Parker v Clark

 

[1960] 1 All ER 93

Exeter Assizes

 

Mr and Mrs Clark were an elderly couple who lived in a house called Cramond. Mrs Parker was Mrs Clark's niece. The Parkers lived in a cottage called The Thimble. They were on very friendly terms with the Clarks and visited them from time to time. On 18 September 1955 Mr Clark proposed that the Parkers should join forces and live with them. Commander Parker said that it was a big thing and required much study. After thinking it over Commander Parker wrote to Mr Clark saying that if they went to live with the Clarks they would have to sell The Thimble. On 25 September Mr Clark replied by letter which stated 'Many thanks for your letter. The major difficulty re what is to happen to the 'Thimble' can be solved by our leaving 'Cramond' and its major contents.. [to Mrs Parker, and Mrs Parker's daughter and sister] when we both pass away and if you cannot maintain it they can sell out. Its present value is £9,000 to £12,000 without contents. Maintenance at present costs £200... If we go fifty-fifty on maintenance of house it would cost you half of the £200 odd... and half the running expense of food, drinks, etc. but I think it would be fair if your share of the £200 was the same as you now pay at the 'Thimble' if it is less than £200. I would pay for a daily woman four mornings a week, have a TV and a new car. You could sell out and pay off your mortgage and invest proceeds to increase your income.' The Parkers accepted this offer, sold their house and on 1 March 1956 moved in with the Clarks. Eventually the Parkers and Clarks fell out and in December 1957 the Parkers moved out of the house. They sued the Clarks for breach of contract claiming, inter alia, a third share of the house.

 

The issue before the court was whether the two families had intended to create a legal relationship.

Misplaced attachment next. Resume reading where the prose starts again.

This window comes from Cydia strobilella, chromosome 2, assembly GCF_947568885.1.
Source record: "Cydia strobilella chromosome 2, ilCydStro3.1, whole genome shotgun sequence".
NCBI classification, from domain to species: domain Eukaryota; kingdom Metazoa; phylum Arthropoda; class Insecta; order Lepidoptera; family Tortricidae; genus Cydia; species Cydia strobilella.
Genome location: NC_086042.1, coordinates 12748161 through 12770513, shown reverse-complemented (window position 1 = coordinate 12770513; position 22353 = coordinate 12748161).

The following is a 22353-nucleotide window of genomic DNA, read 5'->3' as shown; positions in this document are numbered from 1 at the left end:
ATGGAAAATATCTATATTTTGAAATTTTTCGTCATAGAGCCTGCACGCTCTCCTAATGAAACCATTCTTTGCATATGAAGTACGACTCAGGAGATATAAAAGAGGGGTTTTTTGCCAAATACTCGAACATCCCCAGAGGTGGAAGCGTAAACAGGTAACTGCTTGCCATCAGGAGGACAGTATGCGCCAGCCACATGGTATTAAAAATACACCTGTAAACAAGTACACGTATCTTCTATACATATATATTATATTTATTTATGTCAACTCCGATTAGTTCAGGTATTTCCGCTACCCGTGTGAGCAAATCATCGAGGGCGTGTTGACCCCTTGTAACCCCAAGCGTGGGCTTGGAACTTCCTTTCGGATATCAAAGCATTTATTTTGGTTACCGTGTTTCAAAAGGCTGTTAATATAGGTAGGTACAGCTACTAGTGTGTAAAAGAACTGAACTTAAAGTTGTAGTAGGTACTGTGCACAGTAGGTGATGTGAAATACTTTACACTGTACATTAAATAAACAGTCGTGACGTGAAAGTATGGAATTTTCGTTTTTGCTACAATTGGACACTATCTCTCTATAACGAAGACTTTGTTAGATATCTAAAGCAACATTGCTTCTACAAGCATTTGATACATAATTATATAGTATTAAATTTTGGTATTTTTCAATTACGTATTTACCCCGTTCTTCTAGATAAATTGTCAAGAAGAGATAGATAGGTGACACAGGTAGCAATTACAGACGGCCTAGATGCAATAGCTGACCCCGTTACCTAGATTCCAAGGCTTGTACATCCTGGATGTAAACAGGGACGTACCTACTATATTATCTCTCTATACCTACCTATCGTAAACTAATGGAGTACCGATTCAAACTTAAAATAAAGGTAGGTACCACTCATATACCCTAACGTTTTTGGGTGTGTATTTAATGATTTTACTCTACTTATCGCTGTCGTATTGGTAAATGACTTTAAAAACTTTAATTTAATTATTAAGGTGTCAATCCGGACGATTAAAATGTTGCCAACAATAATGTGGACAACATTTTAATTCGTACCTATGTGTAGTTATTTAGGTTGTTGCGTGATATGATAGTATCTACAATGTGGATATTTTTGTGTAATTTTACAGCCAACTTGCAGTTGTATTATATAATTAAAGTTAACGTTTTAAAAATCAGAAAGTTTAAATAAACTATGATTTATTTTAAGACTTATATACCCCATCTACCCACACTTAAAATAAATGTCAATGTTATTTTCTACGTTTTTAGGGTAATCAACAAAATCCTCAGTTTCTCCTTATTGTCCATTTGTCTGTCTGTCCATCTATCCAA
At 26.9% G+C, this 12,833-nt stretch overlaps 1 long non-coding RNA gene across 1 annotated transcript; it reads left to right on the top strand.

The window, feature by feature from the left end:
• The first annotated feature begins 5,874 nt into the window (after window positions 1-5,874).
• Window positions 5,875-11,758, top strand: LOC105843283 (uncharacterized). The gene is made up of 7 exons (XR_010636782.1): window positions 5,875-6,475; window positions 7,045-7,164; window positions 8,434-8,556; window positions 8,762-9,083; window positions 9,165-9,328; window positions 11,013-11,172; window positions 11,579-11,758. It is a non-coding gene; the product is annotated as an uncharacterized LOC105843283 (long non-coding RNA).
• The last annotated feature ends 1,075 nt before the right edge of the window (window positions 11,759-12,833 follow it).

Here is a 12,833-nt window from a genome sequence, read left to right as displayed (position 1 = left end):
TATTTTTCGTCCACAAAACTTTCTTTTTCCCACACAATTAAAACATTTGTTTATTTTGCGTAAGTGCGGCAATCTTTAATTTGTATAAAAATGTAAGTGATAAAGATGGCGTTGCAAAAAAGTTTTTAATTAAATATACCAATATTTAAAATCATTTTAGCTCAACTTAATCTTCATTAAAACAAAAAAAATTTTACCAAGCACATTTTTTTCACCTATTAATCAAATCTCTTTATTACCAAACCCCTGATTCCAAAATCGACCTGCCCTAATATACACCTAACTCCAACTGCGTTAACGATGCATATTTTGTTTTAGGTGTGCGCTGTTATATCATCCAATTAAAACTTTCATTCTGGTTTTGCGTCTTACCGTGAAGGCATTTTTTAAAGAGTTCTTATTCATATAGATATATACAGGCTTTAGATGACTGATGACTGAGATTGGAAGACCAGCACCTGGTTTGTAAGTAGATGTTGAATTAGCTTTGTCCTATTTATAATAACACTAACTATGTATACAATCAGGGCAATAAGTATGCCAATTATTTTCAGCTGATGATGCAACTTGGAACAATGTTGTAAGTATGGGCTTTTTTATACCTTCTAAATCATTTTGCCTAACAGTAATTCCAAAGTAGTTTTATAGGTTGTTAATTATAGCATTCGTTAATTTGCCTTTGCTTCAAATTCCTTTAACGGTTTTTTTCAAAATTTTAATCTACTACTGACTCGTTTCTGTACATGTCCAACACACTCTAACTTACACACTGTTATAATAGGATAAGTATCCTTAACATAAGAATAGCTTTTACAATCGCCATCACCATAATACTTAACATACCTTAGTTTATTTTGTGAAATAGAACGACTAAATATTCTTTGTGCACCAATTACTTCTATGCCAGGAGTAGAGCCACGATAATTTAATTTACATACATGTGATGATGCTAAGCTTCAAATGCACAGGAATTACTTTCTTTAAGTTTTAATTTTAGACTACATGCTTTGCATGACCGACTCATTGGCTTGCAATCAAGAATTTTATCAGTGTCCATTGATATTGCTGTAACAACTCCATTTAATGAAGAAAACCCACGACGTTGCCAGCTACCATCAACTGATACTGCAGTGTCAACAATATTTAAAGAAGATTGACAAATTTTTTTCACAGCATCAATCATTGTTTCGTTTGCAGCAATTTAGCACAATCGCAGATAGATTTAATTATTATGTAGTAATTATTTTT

Devlin J

 

The contract relied on by the plaintiffs is said to be contained in the defendants' letter of Sept. 25 and Commander Parker's acceptance thereof. In this part of the case, since Mr. Clark and Commander Parker were the contractual protagonists, it is convenient to refer to them simply as plaintiff and defendant. The defendant's first submission in answer to the claim is that the letters, construed in the light of the surrounding circumstances, show no intention to enter into a legal relationship or to make a binding contract. No doubt a proposal between relatives to share a house and a promise to make a bequest of it may very well amount to no more than a family arrangement of the type considered in Balfour v Balfour which the courts will not enforce. But there is equally no doubt that arrangements of this sort, and in particular a proposal to leave property in a will, can be the subject of a binding contract. The letter proposal has been considered chiefly in relation to marriage contracts. In Synge v Synge it was held that the defendant, who promised in writing, as part of the terms of the marriage, to leave a house and land to the plaintiff, had thereby entered into a binding contract. Kay, LJ, delivering the judgment of the Court of Appeal, quoted the dictum of Lord Lyndhurst, LC, in Hammersley v De Biel, which is as follows:

 

'... the principle of law, at least of equity, is this -- that if a party holds out inducements to another to celebrate a marriage, and holds them out deliberately and plainly, and the other party consents, and celebrates the marriage in consequence of them, if he had good reason to expect that it was intended that he should have the benefit of the proposal which was so held out, a court of equity will take care that he is not disappointed, and will give effect to the proposal.'